In Budget 2016-17, finance minister Arun Jaitley proposed changes in the schedule of advance tax instalment payments. If the proposed changes are accepted, from the next financial year (FY), an individual income tax assessee will have four advance tax instalment dates, instead of three at present.
Advance tax refers to paying taxes as and when you earn or paying taxes in accordance with the income flow, rather than waiting till the end of the relevant FY. According to section 208 of the Income-tax Act, 1961, every individual tax assessee whose estimated tax liability for an FY exceeds Rs.10,000, has to pay advance tax.
CHANGE IN INSTALMENTS
As per prevailing income tax rules, advance tax has to be paid in three instalments as on or before the due dates prescribed by the tax department. The first instalment becomes due on or before 15 September of the relevant FY. A tax payer has to deposit 30% of estimated income tax in form of advance tax in the first instalment. The second instalment gets due on or before 15 December and 60% of estimated tax should be deposited. The remaining estimated tax has to be paid by the third instalment, which is on or before 15 March.
As proposed in the Budget, one will have to pay 15% of income tax by 15 June of the relevant FY, 45% by 15 September, 75% by 15 December and the rest by 15 March.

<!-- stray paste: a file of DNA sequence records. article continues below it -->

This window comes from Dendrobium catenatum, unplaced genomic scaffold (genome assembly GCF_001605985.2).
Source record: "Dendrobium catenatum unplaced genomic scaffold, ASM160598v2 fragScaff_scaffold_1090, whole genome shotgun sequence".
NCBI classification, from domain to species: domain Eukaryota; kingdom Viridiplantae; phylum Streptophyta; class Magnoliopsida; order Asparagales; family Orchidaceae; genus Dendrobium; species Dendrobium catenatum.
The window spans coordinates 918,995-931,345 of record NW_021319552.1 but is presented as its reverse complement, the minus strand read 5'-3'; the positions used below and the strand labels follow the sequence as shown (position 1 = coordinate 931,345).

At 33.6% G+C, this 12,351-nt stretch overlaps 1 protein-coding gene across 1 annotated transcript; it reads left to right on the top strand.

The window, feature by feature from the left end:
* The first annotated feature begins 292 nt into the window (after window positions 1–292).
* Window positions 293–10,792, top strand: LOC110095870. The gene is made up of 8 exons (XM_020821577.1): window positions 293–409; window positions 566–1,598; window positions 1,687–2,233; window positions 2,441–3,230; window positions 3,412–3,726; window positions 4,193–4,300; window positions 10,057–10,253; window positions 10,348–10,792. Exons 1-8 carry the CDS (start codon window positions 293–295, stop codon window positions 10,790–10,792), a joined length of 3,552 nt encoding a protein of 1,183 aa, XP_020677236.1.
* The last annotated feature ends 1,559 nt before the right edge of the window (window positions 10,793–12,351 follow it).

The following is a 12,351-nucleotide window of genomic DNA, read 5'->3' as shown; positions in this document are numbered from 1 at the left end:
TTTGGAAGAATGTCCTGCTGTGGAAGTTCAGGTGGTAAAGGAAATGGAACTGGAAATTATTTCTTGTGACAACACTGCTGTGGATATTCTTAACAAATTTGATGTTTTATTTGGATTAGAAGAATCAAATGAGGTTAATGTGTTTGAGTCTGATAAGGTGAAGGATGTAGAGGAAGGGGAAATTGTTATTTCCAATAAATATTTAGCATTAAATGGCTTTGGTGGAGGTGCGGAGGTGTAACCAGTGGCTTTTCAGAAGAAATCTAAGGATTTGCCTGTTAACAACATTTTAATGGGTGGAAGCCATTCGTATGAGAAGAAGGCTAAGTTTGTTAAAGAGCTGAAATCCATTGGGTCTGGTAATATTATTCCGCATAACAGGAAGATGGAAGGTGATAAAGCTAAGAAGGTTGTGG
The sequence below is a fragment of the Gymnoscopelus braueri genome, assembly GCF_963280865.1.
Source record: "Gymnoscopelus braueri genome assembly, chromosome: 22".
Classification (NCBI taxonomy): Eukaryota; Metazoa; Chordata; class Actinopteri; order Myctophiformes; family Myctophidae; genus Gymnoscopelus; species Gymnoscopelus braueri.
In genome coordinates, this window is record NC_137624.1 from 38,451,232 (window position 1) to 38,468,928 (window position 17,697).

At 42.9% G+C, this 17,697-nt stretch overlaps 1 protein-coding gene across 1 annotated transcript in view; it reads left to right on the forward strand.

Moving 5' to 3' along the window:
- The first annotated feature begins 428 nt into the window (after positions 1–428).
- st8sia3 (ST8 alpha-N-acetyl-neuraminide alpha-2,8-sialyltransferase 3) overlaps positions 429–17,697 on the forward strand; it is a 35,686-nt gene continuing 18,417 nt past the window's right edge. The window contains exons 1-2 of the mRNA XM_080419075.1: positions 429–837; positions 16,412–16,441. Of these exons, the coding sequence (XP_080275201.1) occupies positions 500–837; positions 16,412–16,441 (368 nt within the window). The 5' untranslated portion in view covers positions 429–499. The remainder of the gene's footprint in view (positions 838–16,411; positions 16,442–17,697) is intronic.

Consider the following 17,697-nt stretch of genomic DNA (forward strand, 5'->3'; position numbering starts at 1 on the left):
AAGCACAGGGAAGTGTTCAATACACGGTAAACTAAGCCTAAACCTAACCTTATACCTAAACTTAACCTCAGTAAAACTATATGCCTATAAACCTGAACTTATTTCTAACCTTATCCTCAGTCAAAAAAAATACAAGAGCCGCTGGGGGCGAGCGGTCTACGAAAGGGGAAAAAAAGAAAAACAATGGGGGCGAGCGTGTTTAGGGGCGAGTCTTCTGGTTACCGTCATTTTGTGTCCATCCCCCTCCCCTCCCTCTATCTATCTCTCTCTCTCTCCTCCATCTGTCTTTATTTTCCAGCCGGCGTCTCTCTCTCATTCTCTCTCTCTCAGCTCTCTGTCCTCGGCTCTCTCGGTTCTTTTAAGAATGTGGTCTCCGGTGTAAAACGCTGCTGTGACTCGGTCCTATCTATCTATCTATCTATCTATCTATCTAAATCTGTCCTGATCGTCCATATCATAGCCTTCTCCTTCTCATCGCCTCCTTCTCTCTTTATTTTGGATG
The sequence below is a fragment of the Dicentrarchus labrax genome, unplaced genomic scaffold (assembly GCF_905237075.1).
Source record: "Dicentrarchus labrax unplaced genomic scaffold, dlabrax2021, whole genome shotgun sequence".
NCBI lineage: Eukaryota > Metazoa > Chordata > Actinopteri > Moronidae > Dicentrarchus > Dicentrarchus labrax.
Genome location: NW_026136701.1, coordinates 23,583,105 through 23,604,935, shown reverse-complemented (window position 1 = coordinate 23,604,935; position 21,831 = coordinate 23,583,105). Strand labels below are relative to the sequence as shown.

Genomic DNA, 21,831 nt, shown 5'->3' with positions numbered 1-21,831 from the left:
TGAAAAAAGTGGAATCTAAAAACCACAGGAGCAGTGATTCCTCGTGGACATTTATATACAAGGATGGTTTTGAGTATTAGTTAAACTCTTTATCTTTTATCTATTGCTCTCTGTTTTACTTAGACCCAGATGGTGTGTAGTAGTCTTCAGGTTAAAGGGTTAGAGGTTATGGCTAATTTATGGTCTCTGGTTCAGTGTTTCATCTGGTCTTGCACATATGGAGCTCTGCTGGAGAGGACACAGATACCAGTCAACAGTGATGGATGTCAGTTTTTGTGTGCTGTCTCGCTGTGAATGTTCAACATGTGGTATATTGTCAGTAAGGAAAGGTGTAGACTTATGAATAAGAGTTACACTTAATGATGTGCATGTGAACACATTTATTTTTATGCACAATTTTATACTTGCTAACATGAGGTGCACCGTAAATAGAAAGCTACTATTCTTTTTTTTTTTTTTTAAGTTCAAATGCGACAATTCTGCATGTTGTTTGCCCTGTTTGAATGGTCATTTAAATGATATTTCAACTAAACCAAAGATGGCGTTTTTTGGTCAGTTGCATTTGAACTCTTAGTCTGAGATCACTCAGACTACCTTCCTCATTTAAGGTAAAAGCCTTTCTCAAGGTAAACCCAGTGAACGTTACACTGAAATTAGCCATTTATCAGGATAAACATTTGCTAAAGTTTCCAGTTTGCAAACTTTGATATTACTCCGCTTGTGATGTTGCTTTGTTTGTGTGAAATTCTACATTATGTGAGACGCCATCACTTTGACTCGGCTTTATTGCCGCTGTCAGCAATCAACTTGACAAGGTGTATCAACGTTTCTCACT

If any amount is paid by way of advance tax on or before 31 March, then that will also be treated as advance tax for that FY.
THINGS TO KNOW
If advance tax is not paid as stipulated, one may be charged interest penalty under section 234B and section 234C of the Act on the due taxes. However, after making payment of the first two instalments, an income tax assessee is allowed to make adjustments in the last instalment, depending on any increase or decrease in the estimated income and tax thereon.
Besides that, according to section 207 of the Act, a resident senior citizen (an individual of 60 years or above) not having any income from business or profession is not liable to pay advance tax. For instance, if a senior citizen is earning rental income, receiving pension, earning interest from bank deposits, and dividends, in such cases, she need not bother about advance tax liability, as these incomes do not fall under the head of “income from business or profession”. Such exemption is irrespective of the amount of income that a senior citizen is earning from a source other than business or profession.
The last instalment of advance tax for the ongoing FY is due on 15 March. Make sure you pay on time.